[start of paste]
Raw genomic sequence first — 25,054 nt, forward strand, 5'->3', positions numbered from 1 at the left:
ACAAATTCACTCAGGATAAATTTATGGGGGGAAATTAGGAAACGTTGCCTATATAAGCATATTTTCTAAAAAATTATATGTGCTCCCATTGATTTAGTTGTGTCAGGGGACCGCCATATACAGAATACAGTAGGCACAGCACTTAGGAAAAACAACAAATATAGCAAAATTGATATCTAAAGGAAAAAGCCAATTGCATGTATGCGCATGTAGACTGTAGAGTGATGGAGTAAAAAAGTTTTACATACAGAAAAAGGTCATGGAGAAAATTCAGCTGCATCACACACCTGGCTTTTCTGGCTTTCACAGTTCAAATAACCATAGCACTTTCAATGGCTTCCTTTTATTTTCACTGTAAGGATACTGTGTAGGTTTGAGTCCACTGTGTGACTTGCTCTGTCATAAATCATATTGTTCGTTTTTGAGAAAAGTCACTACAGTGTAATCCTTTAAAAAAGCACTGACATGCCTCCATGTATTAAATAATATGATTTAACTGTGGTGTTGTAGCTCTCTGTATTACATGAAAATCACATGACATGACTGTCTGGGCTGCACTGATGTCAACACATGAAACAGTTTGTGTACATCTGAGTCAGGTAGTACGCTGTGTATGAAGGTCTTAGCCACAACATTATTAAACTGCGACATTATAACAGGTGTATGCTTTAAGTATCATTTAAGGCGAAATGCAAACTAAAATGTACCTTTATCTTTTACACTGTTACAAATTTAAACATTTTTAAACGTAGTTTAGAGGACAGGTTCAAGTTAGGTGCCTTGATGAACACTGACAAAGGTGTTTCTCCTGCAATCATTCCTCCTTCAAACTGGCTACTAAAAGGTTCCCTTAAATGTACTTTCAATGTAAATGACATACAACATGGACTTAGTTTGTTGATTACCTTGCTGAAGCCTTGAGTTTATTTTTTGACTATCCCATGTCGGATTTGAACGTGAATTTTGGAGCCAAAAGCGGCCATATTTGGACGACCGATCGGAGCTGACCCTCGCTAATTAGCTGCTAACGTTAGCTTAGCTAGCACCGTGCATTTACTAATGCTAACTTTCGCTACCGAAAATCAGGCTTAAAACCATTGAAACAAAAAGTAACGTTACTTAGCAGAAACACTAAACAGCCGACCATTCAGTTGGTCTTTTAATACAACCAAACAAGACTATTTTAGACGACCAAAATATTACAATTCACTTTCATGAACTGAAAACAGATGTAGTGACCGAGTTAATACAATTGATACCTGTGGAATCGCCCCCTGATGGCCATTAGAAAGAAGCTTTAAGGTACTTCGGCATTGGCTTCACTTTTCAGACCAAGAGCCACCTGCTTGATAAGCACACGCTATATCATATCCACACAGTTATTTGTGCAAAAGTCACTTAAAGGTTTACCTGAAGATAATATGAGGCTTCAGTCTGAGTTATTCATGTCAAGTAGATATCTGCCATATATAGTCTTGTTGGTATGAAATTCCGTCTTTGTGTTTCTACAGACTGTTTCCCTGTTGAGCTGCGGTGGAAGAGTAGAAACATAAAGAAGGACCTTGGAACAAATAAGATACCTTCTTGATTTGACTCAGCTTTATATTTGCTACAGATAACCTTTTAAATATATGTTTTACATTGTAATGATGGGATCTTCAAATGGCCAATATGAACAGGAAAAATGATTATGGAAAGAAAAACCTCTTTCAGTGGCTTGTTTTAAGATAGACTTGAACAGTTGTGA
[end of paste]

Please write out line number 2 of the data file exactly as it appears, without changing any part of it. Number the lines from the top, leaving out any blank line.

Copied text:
ACAAATTCACTCAGGATAAATTTATGGGGGGAAATTAGGAAACGTTGCCTATATAAGCATATTTTCTAAAAAATTATATGTGCTCCCATTGATTTAGTTGTGTCAGGGGACCGCCATATACAGAATACAGTAGGCACAGCACTTAGGAAAAACAACAAATATAGCAAAATTGATATCTAAAGGAAAAAGCCAATTGCATGTATGCGCATGTAGACTGTAGAGTGATGGAGTAAAAAAGTTTTACATACAGAAAAAGGTCATGGAGAAAATTCAGCTGCATCACACACCTGGCTTTTCTGGCTTTCACAGTTCAAATAACCATAGCACTTTCAATGGCTTCCTTTTATTTTCACTGTAAGGATACTGTGTAGGTTTGAGTCCACTGTGTGACTTGCTCTGTCATAAATCATATTGTTCGTTTTTGAGAAAAGTCACTACAGTGTAATCCTTTAAAAAAGCACTGACATGCCTCCATGTATTAAATAATATGATTTAACTGTGGTGTTGTAGCTCTCTGTATTACATGAAAATCACATGACATGACTGTCTGGGCTGCACTGATGTCAACACATGAAACAGTTTGTGTACATCTGAGTCAGGTAGTACGCTGTGTATGAAGGTCTTAGCCACAACATTATTAAACTGCGACATTATAACAGGTGTATGCTTTAAGTATCATTTAAGGCGAAATGCAAACTAAAATGTACCTTTATCTTTTACACTGTTACAAATTTAAACATTTTTAAACGTAGTTTAGAGGACAGGTTCAAGTTAGGTGCCTTGATGAACACTGACAAAGGTGTTTCTCCTGCAATCATTCCTCCTTCAAACTGGCTACTAAAAGGTTCCCTTAAATGTACTTTCAATGTAAATGACATACAACATGGACTTAGTTTGTTGATTACCTTGCTGAAGCCTTGAGTTTATTTTTTGACTATCCCATGTCGGATTTGAACGTGAATTTTGGAGCCAAAAGCGGCCATATTTGGACGACCGATCGGAGCTGACCCTCGCTAATTAGCTGCTAACGTTAGCTTAGCTAGCACCGTGCATTTACTAATGCTAACTTTCGCTACCGAAAATCAGGCTTAAAACCATTGAAACAAAAAGTAACGTTACTTAGCAGAAACACTAAACAGCCGACCATTCAGTTGGTCTTTTAATACAACCAAACAAGACTATTTTAGACGACCAAAATATTACAATTCACTTTCATGAACTGAAAACAGATGTAGTGACCGAGTTAATACAATTGATACCTGTGGAATCGCCCCCTGATGGCCATTAGAAAGAAGCTTTAAGGTACTTCGGCATTGGCTTCACTTTTCAGACCAAGAGCCACCTGCTTGATAAGCACACGCTATATCATATCCACACAGTTATTTGTGCAAAAGTCACTTAAAGGTTTACCTGAAGATAATATGAGGCTTCAGTCTGAGTTATTCATGTCAAGTAGATATCTGCCATATATAGTCTTGTTGGTATGAAATTCCGTCTTTGTGTTTCTACAGACTGTTTCCCTGTTGAGCTGCGGTGGAAGAGTAGAAACATAAAGAAGGACCTTGGAACAAATAAGATACCTTCTTGATTTGACTCAGCTTTATATTTGCTACAGATAACCTTTTAAATATATGTTTTACATTGTAATGATGGGATCTTCAAATGGCCAATATGAACAGGAAAAATGATTATGGAAAGAAAAACCTCTTTCAGTGGCTTGTTTTAAGATAGACTTGAACAGTTGTGA